Kalamazoo, MI
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Politics

Bridge Card Cuts Tighten Belts, Lessen Aid Abuse

Kalamazoo students are among the 20,000 Michigan residents that will be losing their bridge cards due to new legislation. The Department of Human Services announced this drastic cut to the Food Assistance Program that allows low-income residents, such as students, to obtain healthier food options.

Before this change, being a college student was enough reason to apply for and receive food stamps or a bridge card; but additional conditions must now be met as well. A student must demonstrate that they are working at least 20 hours a week, are caring for young children under the age of six, or have some sort of physical or mental disability.

These cuts are a means to reduce the state’s budget deficit, but to what cost? A Kalamazoo student who receives food stamps and who wished to remain anonymous said “I understand why they doing it but I disagree with it because the people least able to take hits are the ones who do when the deficit is up,” He said that cuts should be made to programs that affect people who can afford the change, “not the people struggling for food to keep them healthy.”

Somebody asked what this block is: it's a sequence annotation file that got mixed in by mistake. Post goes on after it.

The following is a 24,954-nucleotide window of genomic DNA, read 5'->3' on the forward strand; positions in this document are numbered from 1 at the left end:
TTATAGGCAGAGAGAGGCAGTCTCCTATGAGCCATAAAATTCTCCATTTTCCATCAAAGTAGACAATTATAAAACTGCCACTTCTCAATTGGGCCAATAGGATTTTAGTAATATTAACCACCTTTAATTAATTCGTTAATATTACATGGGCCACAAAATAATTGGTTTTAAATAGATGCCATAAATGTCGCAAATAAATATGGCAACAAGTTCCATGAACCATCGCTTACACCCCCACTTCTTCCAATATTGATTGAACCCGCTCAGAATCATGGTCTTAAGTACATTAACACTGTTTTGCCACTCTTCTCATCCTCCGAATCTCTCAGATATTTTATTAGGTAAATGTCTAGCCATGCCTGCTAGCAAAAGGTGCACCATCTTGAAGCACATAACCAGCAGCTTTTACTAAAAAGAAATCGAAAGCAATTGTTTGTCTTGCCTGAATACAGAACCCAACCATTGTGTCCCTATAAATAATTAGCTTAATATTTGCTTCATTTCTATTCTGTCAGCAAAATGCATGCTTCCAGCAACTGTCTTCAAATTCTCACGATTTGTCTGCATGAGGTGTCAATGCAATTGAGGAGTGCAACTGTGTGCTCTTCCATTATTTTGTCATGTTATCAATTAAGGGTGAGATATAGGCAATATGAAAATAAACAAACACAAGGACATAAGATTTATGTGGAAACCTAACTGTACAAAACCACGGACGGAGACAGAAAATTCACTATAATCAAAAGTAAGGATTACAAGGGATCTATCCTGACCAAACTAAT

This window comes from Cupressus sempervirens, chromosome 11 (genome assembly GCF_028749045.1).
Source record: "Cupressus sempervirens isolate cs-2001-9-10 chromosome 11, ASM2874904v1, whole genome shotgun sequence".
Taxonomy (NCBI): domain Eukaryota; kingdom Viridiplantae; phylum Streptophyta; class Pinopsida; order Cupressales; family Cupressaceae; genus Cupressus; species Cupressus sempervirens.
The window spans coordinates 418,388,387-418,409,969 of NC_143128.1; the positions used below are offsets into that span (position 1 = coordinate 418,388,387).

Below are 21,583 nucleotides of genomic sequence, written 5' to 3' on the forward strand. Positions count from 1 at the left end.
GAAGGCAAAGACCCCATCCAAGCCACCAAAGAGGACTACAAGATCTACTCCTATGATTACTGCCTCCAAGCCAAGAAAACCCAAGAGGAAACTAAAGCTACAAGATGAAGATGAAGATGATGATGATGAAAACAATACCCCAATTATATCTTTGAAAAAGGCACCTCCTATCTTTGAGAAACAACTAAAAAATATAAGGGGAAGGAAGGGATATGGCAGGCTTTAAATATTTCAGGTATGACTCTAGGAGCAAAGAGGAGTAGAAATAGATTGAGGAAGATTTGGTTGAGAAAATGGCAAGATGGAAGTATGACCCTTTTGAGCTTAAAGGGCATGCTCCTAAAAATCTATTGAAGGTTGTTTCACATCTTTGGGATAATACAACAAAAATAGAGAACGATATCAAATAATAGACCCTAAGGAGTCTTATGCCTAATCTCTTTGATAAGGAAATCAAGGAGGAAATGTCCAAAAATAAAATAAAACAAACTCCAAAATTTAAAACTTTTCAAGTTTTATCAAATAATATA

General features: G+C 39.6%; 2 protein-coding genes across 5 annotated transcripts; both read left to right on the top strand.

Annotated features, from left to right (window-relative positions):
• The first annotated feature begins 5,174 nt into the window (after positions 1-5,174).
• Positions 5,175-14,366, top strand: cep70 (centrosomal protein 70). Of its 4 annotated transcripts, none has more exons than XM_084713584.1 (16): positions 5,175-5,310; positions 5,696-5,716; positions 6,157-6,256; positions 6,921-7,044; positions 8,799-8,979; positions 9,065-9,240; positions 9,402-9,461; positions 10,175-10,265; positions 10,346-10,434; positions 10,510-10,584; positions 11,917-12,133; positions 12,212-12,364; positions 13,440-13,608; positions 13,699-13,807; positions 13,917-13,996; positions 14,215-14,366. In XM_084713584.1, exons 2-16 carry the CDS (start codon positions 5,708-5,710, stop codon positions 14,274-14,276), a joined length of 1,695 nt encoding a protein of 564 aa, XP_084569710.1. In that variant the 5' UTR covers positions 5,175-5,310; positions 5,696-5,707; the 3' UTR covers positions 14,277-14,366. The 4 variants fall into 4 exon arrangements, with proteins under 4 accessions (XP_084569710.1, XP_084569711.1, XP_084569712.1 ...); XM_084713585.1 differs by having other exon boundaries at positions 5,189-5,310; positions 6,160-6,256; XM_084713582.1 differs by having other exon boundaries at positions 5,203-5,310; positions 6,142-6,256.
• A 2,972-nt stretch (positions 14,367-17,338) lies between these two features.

This legislation is also in response to those individuals who are taking advantage of this program and do not actually exhibit any great need for it. The same anonymous student said that these allegations have legitimate ground. “Most people I know who have a bridge card don’t need one. I’m one of the few people whose nutrition goes down when I don’t have one,” he said, “I know a girl who gets an $800 allowance from her parents every month and still has a bridge card.”

His own die, he said, will suffer. This student said that he will be unable to purchase as many fruits and vegetables as he does under the former program and more affordable options like boxes of pasta will most likely become a staple. Despite the fact that he has witnessed the program being abused by students, he does not believe that this change is fair to those who actually are need of the assistance.

“You don’t cut a program just because some people abuse it. On the playground, when one kid hits another kid with a plastic bat, you don’t take the plastic bats away from all the kids. You teach the one kid to stop hitting. You have to stop the abuse, not cut the program.”

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Bridge Card Cuts Tighten Belts, Lessen Aid Abuse